By Jennifer Szalai May 16, 2019
In “We Have Always Lived in the Castle,” a playfully arch and unsettling film based on Shirley Jackson’s 1962 novel, there’s nobody obvious to root for; everyone is dour, foolish, phony or deranged. Possibly even murderous. Under Stacie Passon’s precise direction, this gothic fable of isolation and violence expertly treads a fine line between tragedy and camp.
Merricat (Taissa Farmiga), still childlike at 18, lives in the cavernous Blackwood family chateau with her older sister, Constance (Alexandra Daddario), and their sickly Uncle Julian (a reliably furtive Crispin Glover). The girls’ parents died several years ago after eating a suspicious meal that left Uncle Julian debilitated and the sisters shunned. Constance, unfailingly coifed and composed, makes do as a dutiful homemaker, baking pies and canning fruit with a glistening smile plastered on her pretty face. A skulking, slouching Merricat endures the taunts of the townspeople when she makes weekly trips for provisions, rushing home to bury trinkets in the castle’s enormous garden and casting protective spells.
The sisters take care of each other; they cuddle in bed and fantasize about living on the moon, which hangs outside of Merricat’s window like a cartoon cutout. Their home is full of lush fabrics, gorgeous wallpaper and a worrying number of candles. (Piers McGrail’s cinematography makes the tableaus look like twisted photo spreads from Life magazine.) Farmiga’s Merricat speaks in a clipped cadence that sounds both creepy and competent; her knowledge of mushroom toxicology is troublingly comprehensive. Uncle Julian silently glides into the frame in his wheelchair, suddenly reciting cryptic lines from the family history he’s writing. Constance tends to the house in what appears to be a state of willful oblivion, looking cheerful and stunned.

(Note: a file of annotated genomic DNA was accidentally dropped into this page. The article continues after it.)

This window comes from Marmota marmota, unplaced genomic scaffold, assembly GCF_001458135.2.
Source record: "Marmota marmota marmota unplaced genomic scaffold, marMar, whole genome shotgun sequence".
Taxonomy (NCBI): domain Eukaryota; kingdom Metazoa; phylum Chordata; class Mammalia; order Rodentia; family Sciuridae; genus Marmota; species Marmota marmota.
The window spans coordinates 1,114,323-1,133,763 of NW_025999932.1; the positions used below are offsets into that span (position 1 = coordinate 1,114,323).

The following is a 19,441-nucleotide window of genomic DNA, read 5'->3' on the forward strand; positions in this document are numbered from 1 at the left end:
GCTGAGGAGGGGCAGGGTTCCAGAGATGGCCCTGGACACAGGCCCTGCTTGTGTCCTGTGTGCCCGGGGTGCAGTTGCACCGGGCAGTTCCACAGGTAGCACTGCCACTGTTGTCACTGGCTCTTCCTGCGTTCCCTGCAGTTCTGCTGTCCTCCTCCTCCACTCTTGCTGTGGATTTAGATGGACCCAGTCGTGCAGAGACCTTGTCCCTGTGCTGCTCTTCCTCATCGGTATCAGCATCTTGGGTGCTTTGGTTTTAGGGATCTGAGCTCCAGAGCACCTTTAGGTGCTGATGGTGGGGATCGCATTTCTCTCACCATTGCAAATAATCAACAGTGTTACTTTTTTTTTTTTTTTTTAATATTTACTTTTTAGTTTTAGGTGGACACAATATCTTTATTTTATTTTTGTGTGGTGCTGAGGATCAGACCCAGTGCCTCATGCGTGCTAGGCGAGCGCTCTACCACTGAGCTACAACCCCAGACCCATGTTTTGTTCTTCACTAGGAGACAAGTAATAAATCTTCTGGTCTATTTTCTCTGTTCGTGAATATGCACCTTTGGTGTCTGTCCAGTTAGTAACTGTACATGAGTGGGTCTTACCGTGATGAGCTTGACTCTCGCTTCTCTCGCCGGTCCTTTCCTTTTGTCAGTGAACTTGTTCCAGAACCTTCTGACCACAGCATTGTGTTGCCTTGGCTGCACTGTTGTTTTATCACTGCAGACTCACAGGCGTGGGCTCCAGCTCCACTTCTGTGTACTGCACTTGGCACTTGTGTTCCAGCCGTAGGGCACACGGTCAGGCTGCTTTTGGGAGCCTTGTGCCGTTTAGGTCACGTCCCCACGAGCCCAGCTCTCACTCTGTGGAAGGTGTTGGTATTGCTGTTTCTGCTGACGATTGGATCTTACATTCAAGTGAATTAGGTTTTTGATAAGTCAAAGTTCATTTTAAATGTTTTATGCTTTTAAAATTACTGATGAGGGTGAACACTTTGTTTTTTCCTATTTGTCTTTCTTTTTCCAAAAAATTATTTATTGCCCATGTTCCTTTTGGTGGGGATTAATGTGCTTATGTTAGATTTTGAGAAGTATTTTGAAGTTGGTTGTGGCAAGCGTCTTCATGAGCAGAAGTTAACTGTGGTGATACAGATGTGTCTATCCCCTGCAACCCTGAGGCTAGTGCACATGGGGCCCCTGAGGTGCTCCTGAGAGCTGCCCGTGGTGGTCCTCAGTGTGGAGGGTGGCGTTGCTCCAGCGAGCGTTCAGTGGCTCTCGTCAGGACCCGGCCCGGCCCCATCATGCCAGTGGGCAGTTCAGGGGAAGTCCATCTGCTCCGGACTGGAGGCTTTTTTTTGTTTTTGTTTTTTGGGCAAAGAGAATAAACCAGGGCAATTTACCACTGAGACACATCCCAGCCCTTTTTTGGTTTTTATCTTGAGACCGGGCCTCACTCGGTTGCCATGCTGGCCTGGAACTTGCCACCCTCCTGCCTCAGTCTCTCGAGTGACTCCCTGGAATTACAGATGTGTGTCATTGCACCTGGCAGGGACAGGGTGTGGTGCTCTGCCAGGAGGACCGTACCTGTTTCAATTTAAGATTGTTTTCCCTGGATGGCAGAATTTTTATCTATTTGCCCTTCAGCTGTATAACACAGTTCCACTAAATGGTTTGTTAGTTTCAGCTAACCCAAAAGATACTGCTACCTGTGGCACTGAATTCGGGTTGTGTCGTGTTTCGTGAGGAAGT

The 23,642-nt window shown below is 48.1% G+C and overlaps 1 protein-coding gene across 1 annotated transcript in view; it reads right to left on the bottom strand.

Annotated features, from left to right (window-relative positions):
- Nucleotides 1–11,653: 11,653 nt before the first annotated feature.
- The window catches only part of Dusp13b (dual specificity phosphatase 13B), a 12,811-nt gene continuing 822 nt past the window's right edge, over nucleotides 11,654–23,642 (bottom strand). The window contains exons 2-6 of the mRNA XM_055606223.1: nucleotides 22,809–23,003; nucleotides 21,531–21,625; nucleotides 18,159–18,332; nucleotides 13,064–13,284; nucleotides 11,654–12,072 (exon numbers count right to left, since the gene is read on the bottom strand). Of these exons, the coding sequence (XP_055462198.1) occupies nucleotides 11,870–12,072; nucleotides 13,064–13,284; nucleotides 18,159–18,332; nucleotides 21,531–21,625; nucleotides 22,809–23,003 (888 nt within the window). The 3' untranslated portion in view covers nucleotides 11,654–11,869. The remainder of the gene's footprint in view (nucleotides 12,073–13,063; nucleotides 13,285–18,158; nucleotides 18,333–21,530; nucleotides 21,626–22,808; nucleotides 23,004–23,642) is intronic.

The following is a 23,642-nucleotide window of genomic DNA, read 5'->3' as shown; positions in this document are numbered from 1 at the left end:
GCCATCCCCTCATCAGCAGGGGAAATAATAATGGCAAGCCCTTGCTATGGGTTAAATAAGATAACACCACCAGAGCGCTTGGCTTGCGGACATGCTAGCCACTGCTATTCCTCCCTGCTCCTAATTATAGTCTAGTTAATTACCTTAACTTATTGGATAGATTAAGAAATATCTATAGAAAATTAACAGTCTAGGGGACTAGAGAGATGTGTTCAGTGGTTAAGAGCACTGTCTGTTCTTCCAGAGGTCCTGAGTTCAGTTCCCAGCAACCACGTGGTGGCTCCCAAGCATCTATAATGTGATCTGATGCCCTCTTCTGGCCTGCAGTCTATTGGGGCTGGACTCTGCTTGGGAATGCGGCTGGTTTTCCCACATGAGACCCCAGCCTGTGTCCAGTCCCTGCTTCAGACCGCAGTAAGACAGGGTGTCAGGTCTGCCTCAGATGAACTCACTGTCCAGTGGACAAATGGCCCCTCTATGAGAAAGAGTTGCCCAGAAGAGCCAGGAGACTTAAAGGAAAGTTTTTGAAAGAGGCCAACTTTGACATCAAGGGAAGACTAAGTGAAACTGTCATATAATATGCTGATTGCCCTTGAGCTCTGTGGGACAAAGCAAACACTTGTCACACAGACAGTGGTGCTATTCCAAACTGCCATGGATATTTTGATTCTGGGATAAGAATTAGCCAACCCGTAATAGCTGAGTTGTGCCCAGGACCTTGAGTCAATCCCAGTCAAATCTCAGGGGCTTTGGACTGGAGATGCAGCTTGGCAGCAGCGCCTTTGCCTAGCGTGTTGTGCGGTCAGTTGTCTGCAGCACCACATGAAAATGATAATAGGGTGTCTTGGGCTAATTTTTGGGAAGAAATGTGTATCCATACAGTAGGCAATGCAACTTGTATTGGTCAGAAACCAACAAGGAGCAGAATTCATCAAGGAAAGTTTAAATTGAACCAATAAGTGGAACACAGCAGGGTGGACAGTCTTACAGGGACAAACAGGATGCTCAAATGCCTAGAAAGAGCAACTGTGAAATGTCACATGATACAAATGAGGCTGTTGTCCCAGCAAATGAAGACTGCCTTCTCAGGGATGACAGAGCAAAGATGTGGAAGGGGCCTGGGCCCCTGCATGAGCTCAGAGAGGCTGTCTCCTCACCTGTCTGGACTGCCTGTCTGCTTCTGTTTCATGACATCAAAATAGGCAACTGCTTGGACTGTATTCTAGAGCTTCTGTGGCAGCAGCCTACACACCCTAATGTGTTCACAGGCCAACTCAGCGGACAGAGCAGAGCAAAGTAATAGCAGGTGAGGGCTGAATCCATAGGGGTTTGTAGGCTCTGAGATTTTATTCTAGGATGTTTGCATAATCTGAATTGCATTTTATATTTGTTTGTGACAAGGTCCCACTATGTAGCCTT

The delicate balance of the household is upended with the arrival of Charles (Sebastian Stan), a dashing cousin who seems helpful at first but whose authoritarian streak reveals itself when he takes an aggressive interest in Merricat’s buried treasures and starts calling Constance “Connie.” (Having him chug milk from the carton is also a nice touch.) Like the jeering men in the town, Charles turns out to be an entitled patriarch; under every languid grin lies a leer and a smirk.
Mark Kruger’s screenplay isn’t subtle, but then neither is Jackson’s novel — a sharp, demented fairy tale in which the women live happily ever after despite the men, rather than because of them. The outside world is cruel, capricious, inhospitable; only when the sisters lock themselves inside their crumbling castle can they truly be free.
We Have Always Lived in the Castle
Director Stacie Passon
Writer Mark Kruger
Stars Patrick Joseph Byrnes, Una Carroll, Peter Coonan, Joanne Crawford, Alexandra Daddario
Running Time 1h 30m
Genres Drama, Mystery, Thriller